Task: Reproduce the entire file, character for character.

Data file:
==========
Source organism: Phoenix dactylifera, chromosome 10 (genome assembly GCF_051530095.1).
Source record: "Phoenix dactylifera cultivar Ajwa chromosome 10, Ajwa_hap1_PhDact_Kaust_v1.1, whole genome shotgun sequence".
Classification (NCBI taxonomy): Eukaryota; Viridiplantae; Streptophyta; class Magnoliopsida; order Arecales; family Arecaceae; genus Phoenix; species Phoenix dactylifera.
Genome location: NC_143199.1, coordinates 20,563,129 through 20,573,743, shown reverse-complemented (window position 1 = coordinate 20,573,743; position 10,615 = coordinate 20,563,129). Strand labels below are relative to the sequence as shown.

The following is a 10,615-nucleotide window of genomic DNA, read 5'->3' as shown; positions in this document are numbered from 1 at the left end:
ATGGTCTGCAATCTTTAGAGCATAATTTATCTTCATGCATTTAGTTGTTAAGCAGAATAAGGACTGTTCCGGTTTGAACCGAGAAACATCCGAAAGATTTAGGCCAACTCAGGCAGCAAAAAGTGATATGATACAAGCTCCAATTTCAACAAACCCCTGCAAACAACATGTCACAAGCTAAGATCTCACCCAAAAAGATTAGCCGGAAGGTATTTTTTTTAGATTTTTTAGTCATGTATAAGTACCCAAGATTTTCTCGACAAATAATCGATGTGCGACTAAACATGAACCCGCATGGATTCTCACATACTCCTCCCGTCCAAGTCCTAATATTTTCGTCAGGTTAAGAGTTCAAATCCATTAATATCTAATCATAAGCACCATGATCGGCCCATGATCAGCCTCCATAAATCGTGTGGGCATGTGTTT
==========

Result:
Source organism: Phoenix dactylifera, chromosome 10 (genome assembly GCF_051530095.1).
Source record: "Phoenix dactylifera cultivar Ajwa chromosome 10, Ajwa_hap1_PhDact_Kaust_v1.1, whole genome shotgun sequence".
Classification (NCBI taxonomy): Eukaryota; Viridiplantae; Streptophyta; class Magnoliopsida; order Arecales; family Arecaceae; genus Phoenix; species Phoenix dactylifera.
Genome location: NC_143199.1, coordinates 20,563,129 through 20,573,743, shown reverse-complemented (window position 1 = coordinate 20,573,743; position 10,615 = coordinate 20,563,129). Strand labels below are relative to the sequence as shown.

The following is a 10,615-nucleotide window of genomic DNA, read 5'->3' as shown; positions in this document are numbered from 1 at the left end:
ATGGTCTGCAATCTTTAGAGCATAATTTATCTTCATGCATTTAGTTGTTAAGCAGAATAAGGACTGTTCCGGTTTGAACCGAGAAACATCCGAAAGATTTAGGCCAACTCAGGCAGCAAAAAGTGATATGATACAAGCTCCAATTTCAACAAACCCCTGCAAACAACATGTCACAAGCTAAGATCTCACCCAAAAAGATTAGCCGGAAGGTATTTTTTTTAGATTTTTTAGTCATGTATAAGTACCCAAGATTTTCTCGACAAATAATCGATGTGCGACTAAACATGAACCCGCATGGATTCTCACATACTCCTCCCGTCCAAGTCCTAATATTTTCGTCAGGTTAAGAGTTCAAATCCATTAATATCTAATCATAAGCACCATGATCGGCCCATGATCAGCCTCCATAAATCGTGTGGGCATGTGTTT